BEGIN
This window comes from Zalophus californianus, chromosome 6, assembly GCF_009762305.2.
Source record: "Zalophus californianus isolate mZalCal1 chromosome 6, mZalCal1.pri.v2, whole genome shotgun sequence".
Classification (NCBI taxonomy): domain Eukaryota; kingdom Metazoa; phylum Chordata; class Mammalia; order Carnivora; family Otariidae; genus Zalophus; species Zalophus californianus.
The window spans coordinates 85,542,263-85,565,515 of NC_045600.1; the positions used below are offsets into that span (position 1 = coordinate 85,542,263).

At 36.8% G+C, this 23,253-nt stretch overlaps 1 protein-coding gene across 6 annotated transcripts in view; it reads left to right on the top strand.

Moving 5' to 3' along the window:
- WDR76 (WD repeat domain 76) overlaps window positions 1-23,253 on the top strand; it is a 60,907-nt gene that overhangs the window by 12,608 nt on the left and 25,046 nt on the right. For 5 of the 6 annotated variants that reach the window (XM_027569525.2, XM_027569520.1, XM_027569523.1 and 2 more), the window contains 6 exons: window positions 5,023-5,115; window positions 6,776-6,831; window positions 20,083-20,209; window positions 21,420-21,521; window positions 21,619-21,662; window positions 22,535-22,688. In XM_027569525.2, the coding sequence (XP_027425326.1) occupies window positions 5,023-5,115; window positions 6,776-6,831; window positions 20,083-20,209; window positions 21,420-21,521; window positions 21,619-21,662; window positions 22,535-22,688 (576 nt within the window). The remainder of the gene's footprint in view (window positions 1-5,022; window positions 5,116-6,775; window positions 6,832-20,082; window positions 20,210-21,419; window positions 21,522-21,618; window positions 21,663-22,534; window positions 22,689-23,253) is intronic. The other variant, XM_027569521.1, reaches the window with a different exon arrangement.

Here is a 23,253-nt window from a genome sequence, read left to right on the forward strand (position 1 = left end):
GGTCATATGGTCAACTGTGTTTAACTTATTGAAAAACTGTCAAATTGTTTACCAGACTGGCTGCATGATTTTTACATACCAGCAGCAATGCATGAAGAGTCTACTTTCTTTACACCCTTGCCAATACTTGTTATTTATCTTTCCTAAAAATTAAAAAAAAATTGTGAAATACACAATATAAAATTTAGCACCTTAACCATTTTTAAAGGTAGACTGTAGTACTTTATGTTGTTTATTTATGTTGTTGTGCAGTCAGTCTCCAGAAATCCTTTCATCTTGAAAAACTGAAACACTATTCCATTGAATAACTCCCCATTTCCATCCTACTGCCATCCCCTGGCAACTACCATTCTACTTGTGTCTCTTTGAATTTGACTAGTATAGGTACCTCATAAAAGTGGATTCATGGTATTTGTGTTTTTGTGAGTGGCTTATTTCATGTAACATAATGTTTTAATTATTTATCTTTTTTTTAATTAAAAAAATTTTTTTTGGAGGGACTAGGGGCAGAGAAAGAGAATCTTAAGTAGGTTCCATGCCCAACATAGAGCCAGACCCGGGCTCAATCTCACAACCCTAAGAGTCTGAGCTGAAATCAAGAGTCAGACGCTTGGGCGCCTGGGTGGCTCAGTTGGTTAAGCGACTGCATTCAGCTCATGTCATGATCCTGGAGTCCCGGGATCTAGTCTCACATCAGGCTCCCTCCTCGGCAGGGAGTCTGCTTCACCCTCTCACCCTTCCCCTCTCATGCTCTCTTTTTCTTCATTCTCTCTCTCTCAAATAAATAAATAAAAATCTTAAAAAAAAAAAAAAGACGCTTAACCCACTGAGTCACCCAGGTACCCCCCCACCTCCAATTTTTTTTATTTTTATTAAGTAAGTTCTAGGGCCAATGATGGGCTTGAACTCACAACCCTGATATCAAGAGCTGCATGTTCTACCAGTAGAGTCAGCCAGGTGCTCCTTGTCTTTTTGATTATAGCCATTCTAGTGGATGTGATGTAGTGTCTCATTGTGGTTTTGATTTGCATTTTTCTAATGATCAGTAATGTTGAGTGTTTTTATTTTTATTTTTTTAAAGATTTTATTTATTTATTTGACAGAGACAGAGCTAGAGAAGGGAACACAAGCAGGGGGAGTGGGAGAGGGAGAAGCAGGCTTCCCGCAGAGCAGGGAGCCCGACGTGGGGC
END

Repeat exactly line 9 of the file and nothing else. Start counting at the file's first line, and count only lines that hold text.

GGTCATATGGTCAACTGTGTTTAACTTATTGAAAAACTGTCAAATTGTTTACCAGACTGGCTGCATGATTTTTACATACCAGCAGCAATGCATGAAGAGTCTACTTTCTTTACACCCTTGCCAATACTTGTTATTTATCTTTCCTAAAAATTAAAAAAAAATTGTGAAATACACAATATAAAATTTAGCACCTTAACCATTTTTAAAGGTAGACTGTAGTACTTTATGTTGTTTATTTATGTTGTTGTGCAGTCAGTCTCCAGAAATCCTTTCATCTTGAAAAACTGAAACACTATTCCATTGAATAACTCCCCATTTCCATCCTACTGCCATCCCCTGGCAACTACCATTCTACTTGTGTCTCTTTGAATTTGACTAGTATAGGTACCTCATAAAAGTGGATTCATGGTATTTGTGTTTTTGTGAGTGGCTTATTTCATGTAACATAATGTTTTAATTATTTATCTTTTTTTTAATTAAAAAAATTTTTTTTGGAGGGACTAGGGGCAGAGAAAGAGAATCTTAAGTAGGTTCCATGCCCAACATAGAGCCAGACCCGGGCTCAATCTCACAACCCTAAGAGTCTGAGCTGAAATCAAGAGTCAGACGCTTGGGCGCCTGGGTGGCTCAGTTGGTTAAGCGACTGCATTCAGCTCATGTCATGATCCTGGAGTCCCGGGATCTAGTCTCACATCAGGCTCCCTCCTCGGCAGGGAGTCTGCTTCACCCTCTCACCCTTCCCCTCTCATGCTCTCTTTTTCTTCATTCTCTCTCTCTCAAATAAATAAATAAAAATCTTAAAAAAAAAAAAAAGACGCTTAACCCACTGAGTCACCCAGGTACCCCCCCACCTCCAATTTTTTTTATTTTTATTAAGTAAGTTCTAGGGCCAATGATGGGCTTGAACTCACAACCCTGATATCAAGAGCTGCATGTTCTACCAGTAGAGTCAGCCAGGTGCTCCTTGTCTTTTTGATTATAGCCATTCTAGTGGATGTGATGTAGTGTCTCATTGTGGTTTTGATTTGCATTTTTCTAATGATCAGTAATGTTGAGTGTTTTTATTTTTATTTTTTTAAAGATTTTATTTATTTATTTGACAGAGACAGAGCTAGAGAAGGGAACACAAGCAGGGGGAGTGGGAGAGGGAGAAGCAGGCTTCCCGCAGAGCAGGGAGCCCGACGTGGGGC